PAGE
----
Caring for a physically, psychological or cognitive impaired person is a huge responsibility and those new to this responsibility may go through a challenging period of adjustment. These five tips can help with the transition, enhance successful caregiving and ensure the well-being of both the Aging Loved One and the Family Caregiver.
If you are a primary caregiver, finding support groups in your area can be very helpful. It can be very beneficial if you commit to attending a meeting at least once per month. This will be an opportunity to get out of the house and meet other people who are in a similar situation. Support groups are an excellent place to air grievances and to learn healthy tips for dealing with your new role so you can best support your loved one.
Asking for help can be hard for many people. Many Family Caregivers feel that they should be able to do everything themselves as evidence of their caring and commitment to their Aging Loved One. This couldn’t be farther from the truth. Some feel intimidated to reach out for help. Taking the steps to reach out for support when needed will benefit both the caregiver and the person being cared for. Historically, support for Family Caregivers has been limited. Healthcare professionals and institutions have not recognized the critical role Family Caregivers play in the health care outcomes of their patients and have failed to provide information and guidance. eFamilyCare was created to bridge this gap, offering professional support for family caregivers. This level of support leads to less stress for caregivers and better outcomes for those receiving care.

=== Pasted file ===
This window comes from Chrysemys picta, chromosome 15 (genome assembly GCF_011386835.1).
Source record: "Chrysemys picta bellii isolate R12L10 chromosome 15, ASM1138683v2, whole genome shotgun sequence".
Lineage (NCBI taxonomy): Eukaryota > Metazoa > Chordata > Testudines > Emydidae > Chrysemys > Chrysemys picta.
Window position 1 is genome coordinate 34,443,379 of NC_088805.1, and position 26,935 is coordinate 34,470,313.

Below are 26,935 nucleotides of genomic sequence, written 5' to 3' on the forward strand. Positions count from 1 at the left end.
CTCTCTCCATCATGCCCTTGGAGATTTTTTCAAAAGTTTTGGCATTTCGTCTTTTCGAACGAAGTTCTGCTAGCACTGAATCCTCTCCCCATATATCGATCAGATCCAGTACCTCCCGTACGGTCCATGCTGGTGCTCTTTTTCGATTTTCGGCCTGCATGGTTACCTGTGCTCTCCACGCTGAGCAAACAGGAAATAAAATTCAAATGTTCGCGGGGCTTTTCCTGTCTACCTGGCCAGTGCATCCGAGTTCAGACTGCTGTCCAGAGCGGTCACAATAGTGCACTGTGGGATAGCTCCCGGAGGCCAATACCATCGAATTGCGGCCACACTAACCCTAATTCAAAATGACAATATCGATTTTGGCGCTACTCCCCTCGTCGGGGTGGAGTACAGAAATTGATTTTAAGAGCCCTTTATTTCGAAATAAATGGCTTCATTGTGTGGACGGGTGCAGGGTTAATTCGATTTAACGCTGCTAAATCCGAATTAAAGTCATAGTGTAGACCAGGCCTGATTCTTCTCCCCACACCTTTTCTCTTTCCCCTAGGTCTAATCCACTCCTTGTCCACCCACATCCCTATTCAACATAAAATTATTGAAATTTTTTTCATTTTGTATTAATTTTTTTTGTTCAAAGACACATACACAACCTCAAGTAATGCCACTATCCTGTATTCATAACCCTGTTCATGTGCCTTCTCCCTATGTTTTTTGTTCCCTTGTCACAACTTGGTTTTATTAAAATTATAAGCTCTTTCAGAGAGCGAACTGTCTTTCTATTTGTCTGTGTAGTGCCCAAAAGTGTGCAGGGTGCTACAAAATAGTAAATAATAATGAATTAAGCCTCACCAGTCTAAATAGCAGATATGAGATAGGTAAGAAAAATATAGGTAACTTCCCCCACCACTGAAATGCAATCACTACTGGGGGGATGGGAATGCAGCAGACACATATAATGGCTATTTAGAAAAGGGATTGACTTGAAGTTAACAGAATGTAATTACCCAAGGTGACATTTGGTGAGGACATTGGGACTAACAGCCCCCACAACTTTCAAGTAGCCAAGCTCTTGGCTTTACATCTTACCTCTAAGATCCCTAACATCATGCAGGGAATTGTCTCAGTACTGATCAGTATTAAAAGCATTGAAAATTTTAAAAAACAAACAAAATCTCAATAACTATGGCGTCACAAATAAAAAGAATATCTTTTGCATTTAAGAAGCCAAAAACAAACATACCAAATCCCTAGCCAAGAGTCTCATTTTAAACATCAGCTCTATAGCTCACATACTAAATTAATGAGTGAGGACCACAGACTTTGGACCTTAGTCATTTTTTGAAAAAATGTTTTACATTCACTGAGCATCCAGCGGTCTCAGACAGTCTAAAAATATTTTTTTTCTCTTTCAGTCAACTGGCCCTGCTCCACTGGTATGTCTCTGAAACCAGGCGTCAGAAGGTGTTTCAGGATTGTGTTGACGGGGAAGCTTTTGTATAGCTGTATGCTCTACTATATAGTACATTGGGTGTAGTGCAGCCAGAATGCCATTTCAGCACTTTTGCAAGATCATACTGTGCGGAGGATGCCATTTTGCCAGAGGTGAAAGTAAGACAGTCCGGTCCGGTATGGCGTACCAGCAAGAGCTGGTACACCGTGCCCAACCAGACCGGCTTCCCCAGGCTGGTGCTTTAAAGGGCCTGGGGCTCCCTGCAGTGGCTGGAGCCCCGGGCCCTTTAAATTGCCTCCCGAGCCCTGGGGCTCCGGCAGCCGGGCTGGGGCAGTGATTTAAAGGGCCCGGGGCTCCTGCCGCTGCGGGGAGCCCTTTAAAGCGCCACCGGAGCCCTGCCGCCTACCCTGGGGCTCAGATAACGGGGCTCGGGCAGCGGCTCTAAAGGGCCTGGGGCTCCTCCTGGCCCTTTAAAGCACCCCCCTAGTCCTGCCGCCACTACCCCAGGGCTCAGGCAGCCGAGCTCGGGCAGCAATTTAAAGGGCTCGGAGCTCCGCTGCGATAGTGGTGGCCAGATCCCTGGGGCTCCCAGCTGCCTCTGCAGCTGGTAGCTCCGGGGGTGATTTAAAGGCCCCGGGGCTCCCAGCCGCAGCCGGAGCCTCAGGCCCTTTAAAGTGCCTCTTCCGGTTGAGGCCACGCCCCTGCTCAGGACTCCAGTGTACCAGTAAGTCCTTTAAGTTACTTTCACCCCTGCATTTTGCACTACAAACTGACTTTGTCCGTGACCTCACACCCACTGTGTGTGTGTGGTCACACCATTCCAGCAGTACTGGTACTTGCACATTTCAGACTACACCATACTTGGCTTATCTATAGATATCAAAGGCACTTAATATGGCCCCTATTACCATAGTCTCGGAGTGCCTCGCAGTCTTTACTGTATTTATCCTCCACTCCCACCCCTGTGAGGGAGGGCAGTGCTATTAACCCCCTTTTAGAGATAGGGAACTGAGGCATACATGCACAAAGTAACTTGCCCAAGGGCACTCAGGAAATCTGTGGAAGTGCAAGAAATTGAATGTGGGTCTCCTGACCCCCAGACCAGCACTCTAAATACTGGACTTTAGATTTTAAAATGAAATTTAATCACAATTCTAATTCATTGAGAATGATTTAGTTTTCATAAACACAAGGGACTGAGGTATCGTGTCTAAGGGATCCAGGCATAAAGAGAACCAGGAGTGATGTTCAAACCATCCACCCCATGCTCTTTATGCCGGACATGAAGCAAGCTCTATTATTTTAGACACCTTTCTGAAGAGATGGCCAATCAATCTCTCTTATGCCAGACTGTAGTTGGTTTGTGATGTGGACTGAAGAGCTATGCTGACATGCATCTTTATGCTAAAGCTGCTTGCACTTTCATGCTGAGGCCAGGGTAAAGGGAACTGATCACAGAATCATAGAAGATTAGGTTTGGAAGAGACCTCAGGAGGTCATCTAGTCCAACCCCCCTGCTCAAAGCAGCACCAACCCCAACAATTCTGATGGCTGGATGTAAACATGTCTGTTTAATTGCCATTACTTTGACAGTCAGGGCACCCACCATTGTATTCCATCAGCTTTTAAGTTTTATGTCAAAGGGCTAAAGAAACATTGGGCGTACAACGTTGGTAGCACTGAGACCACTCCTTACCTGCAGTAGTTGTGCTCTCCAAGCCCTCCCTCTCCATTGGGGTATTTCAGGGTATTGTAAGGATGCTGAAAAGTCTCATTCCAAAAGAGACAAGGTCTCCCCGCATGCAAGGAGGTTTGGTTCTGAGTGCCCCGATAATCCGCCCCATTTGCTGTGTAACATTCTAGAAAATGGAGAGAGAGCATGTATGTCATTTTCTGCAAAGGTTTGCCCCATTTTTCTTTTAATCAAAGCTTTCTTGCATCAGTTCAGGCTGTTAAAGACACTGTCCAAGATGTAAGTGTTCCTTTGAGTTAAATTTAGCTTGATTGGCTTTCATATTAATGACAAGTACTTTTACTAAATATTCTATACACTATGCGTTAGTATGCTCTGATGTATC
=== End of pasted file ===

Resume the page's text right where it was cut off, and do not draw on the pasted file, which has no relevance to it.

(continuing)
3. Take care of yourself
It is extremely easy for caregivers to lose themselves and their connections to others in the process of caring for an Aging Loved One. This can contribute to isolation which is a precursor to burnout. It is vital that caregivers take time for themselves and establish a self-care routine. This will look different for each person but may involve a daily walk outside, going out to dinner with friends, or a monthly spa day. Taking care of yourself is not selfish — in fact, it is important to be healthy and well taken care of in order to best care for others.
Although setting boundaries can be difficult, especially for a Family Caregiver, failing to do so can lead to feelings of resentment, social isolation and ultimately burnout. An example of boundary setting might be finding a couple of hours to yourself each day, a night out once a week, or even delegating personal caregiving to a paid caregiver. Arranging and sticking to set boundaries will lead to a healthier caregiver relationship.
As a family caregiver, you may be the main point of contact with your Aging Loved One’s doctors, a nursing home, or a social entitlement program. One of the most challenging learning curves will be how to best communicate with these providers. eFamilyCare’s best tip is to prepare for each visit with a profession and bring a written list of information and questions. Take notes as you are caring so nothing is forgotten. This will help you easily access information, make your interaction more productive and empower you to realize your caregiving goals.
As a new caregiver, you will need all the support you can get in order to best serve yourself and your Aging Loved One. eFamilyCare is here to empower you to be the most effective in your role and to ensure that you do not compromise your own well-being in the process. Contact us today to let us help you navigate your caregiving journey successfully.